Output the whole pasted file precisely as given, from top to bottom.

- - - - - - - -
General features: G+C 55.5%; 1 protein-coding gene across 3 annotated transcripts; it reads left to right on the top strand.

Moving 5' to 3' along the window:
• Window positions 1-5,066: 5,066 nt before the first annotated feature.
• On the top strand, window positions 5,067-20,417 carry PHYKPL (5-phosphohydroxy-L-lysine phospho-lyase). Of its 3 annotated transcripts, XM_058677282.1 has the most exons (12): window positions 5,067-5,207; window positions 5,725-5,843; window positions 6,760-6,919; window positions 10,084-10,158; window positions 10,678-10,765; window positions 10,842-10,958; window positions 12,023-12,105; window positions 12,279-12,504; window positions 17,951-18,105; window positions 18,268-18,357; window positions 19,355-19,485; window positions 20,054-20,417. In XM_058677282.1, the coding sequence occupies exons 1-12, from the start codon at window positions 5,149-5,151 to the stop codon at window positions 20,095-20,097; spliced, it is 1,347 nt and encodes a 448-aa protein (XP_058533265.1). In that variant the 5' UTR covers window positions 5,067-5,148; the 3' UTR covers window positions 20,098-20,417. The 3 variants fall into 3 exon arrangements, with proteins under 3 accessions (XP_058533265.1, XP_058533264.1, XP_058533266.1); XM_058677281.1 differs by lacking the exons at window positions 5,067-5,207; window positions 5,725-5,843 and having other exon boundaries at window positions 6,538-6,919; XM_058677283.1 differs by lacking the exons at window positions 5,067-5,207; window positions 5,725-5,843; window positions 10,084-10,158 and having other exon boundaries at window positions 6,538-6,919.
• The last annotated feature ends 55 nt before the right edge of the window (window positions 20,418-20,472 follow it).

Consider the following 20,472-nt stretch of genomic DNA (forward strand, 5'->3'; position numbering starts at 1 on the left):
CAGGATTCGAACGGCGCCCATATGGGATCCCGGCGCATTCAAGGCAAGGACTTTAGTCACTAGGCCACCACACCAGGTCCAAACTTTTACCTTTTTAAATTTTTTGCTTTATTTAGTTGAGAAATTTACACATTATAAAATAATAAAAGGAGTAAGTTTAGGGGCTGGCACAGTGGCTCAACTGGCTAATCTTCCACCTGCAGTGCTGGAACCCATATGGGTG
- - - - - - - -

General features: G+C 55.5%; 1 protein-coding gene across 3 annotated transcripts; it reads left to right on the top strand.

Moving 5' to 3' along the window:
• Window positions 1-5,066: 5,066 nt before the first annotated feature.
• On the top strand, window positions 5,067-20,417 carry PHYKPL (5-phosphohydroxy-L-lysine phospho-lyase). Of its 3 annotated transcripts, XM_058677282.1 has the most exons (12): window positions 5,067-5,207; window positions 5,725-5,843; window positions 6,760-6,919; window positions 10,084-10,158; window positions 10,678-10,765; window positions 10,842-10,958; window positions 12,023-12,105; window positions 12,279-12,504; window positions 17,951-18,105; window positions 18,268-18,357; window positions 19,355-19,485; window positions 20,054-20,417. In XM_058677282.1, the coding sequence occupies exons 1-12, from the start codon at window positions 5,149-5,151 to the stop codon at window positions 20,095-20,097; spliced, it is 1,347 nt and encodes a 448-aa protein (XP_058533265.1). In that variant the 5' UTR covers window positions 5,067-5,148; the 3' UTR covers window positions 20,098-20,417. The 3 variants fall into 3 exon arrangements, with proteins under 3 accessions (XP_058533265.1, XP_058533264.1, XP_058533266.1); XM_058677281.1 differs by lacking the exons at window positions 5,067-5,207; window positions 5,725-5,843 and having other exon boundaries at window positions 6,538-6,919; XM_058677283.1 differs by lacking the exons at window positions 5,067-5,207; window positions 5,725-5,843; window positions 10,084-10,158 and having other exon boundaries at window positions 6,538-6,919.
• The last annotated feature ends 55 nt before the right edge of the window (window positions 20,418-20,472 follow it).

Consider the following 20,472-nt stretch of genomic DNA (forward strand, 5'->3'; position numbering starts at 1 on the left):
CAGGATTCGAACGGCGCCCATATGGGATCCCGGCGCATTCAAGGCAAGGACTTTAGTCACTAGGCCACCACACCAGGTCCAAACTTTTACCTTTTTAAATTTTTTGCTTTATTTAGTTGAGAAATTTACACATTATAAAATAATAAAAGGAGTAAGTTTAGGGGCTGGCACAGTGGCTCAACTGGCTAATCTTCCACCTGCAGTGCTGGAACCCATATGGGTG